I also find that blogging gives me more credibility in the media world. I’ve parlayed the blog into a better than decent sideline income from advertising and from writing for magazines and newspapers. By the end of this year my vet income might actually look smaller than my on-the-side stuff.

In terms of overall enrichment? Hmmm….let’s just say that I keep up with my journals a whole lot more, I attend oodles more conferences and I’ll never want for CE credits. And personally speaking, I’d be willing to credit my continued job satisfaction to [FullyVetted]. That’s a whole lot more important to me than racking up CE hours. I may work more hours but I’m more satisfied by all of them. Lifestyle is everything, you know?

Q: What are some lessons you’ve learned while blogging?

A: Good question. I’ve learned to be more diplomatic  — not my forte. I’ve learned not to write off the cuff  — hard for a blogger that writes about 500-1,000 words a day. I’ve learned how to take criticism far more gracefully. And I’ve learned, above all, to respect my audience and be more inclusive of their views. In short, I’m more open-minded, I think.

Q: What advice would you offer veterinarians who may be looking to start their own blog?

A: Start small but post every day. Don’t publish it online if it makes you squirm but just keep writing daily. Pick easy topics at first — ear hematomas, claw fractures, common toxins — and move on to real life, non-formula writing after you’ve developed a voice. Give it time and you’ll find that the two people and your mother who’ve been reading it have grown to 5,000.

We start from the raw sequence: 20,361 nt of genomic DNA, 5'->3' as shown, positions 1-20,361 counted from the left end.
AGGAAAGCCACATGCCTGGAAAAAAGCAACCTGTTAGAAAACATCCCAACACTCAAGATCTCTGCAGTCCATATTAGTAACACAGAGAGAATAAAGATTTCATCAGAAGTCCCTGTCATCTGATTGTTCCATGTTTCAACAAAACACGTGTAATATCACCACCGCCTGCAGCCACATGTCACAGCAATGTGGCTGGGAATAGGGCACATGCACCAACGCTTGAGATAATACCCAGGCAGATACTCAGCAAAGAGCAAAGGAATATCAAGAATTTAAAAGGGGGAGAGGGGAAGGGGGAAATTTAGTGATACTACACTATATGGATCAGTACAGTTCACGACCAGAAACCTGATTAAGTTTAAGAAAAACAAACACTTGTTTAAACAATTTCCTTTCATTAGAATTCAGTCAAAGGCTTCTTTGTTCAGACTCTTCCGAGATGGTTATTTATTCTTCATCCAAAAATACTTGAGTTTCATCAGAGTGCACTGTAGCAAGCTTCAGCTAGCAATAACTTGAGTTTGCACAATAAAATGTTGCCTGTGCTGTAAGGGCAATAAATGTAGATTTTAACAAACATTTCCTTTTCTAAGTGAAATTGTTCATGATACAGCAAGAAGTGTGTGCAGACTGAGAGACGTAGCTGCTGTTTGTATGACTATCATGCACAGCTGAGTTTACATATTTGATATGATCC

And yes, it’s definitely worth a try if you find this economy’s got you sitting on your hands more than you really want to.

OK, so here are some other bloggers you should know about (I'm hoping to make this a comprehensive list for an upcoming USA Today article so please contribute more in your comments below):

  • Dr. Phil Zeltzman: While this surgeon's weekly newsletter isn't technically a blog, it's an essential follow, nonetheless.
  • Dr. Nancy Kay: Another weekly newsletter, and a perennial goodie.
  • Dr. Marty Becker's blog at Though Dr. Becker doesn't write most of it, his staff is tops in the pet health blogging biz. No die-hard pet peep should dare miss out on this one. Dr. Narda Robinson and Dr. Tony Johnson also contribute regularly. 
  • Dr. Pete Wedderburn: His "Pete The Vet" blog is a big hit with me. This U.K. vet is a regular on my blogroll.
  • Dr. V's Pawcurious blog is another highly readable entry. I've just started plumbing its depths.
  • The SkeptVet is a veterinarian-authored blog dedicated to outing the truth behind complementary and alternative medicine in our profession.
  • Then there's the Animal Madness blog, which is authored by a U.K. small animal vet. Here's a great post of hers.
  • No, she's not a veterinarian, but since she's a PhD animal welfare scientist at the AVMA, Dr. Emily Patterson-Kane's BunnyHugger blog falls easily into the veterinary blog category.
  • Dr. Rachel Blackmer: The adventures of a dog and cat and wildlife vet. New to me, this blog promises to be bookmark-worthy.
  • VMDiva is a must-read too, though she's not been posting much this summer (hope that lights a gentle fire). 
  • Then there's The Critical Vet, a newbie blogger who offers a much larger list of vet bloggers than I do here. Thanks!!

Dr. Patty Khuly

Pic of the Day: "Fuji" by HTYLL